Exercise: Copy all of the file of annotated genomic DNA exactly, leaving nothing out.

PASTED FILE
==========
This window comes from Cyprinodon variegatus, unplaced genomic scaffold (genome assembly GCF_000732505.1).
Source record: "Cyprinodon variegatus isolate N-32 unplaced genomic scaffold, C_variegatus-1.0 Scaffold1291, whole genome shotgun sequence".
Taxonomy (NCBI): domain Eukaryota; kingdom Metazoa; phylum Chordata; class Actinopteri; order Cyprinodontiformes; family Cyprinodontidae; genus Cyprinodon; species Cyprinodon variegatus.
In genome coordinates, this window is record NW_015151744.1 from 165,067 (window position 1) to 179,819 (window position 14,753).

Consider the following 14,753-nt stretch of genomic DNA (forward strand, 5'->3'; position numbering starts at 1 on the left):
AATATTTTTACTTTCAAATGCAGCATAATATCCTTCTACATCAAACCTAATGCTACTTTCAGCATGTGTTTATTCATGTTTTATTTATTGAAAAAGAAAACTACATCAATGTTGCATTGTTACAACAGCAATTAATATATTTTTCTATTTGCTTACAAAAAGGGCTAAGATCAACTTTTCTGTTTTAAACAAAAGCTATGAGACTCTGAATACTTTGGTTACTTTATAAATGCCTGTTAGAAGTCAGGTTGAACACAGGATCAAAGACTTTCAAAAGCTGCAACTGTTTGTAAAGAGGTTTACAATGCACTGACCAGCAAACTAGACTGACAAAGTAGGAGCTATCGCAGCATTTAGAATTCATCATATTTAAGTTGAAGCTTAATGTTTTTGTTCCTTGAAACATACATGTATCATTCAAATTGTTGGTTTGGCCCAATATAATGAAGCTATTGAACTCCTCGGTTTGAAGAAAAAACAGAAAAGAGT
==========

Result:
This window comes from Cyprinodon variegatus, unplaced genomic scaffold (genome assembly GCF_000732505.1).
Source record: "Cyprinodon variegatus isolate N-32 unplaced genomic scaffold, C_variegatus-1.0 Scaffold1291, whole genome shotgun sequence".
Taxonomy (NCBI): domain Eukaryota; kingdom Metazoa; phylum Chordata; class Actinopteri; order Cyprinodontiformes; family Cyprinodontidae; genus Cyprinodon; species Cyprinodon variegatus.
In genome coordinates, this window is record NW_015151744.1 from 165,067 (window position 1) to 179,819 (window position 14,753).

Consider the following 14,753-nt stretch of genomic DNA (forward strand, 5'->3'; position numbering starts at 1 on the left):
AATATTTTTACTTTCAAATGCAGCATAATATCCTTCTACATCAAACCTAATGCTACTTTCAGCATGTGTTTATTCATGTTTTATTTATTGAAAAAGAAAACTACATCAATGTTGCATTGTTACAACAGCAATTAATATATTTTTCTATTTGCTTACAAAAAGGGCTAAGATCAACTTTTCTGTTTTAAACAAAAGCTATGAGACTCTGAATACTTTGGTTACTTTATAAATGCCTGTTAGAAGTCAGGTTGAACACAGGATCAAAGACTTTCAAAAGCTGCAACTGTTTGTAAAGAGGTTTACAATGCACTGACCAGCAAACTAGACTGACAAAGTAGGAGCTATCGCAGCATTTAGAATTCATCATATTTAAGTTGAAGCTTAATGTTTTTGTTCCTTGAAACATACATGTATCATTCAAATTGTTGGTTTGGCCCAATATAATGAAGCTATTGAACTCCTCGGTTTGAAGAAAAAACAGAAAAGAGT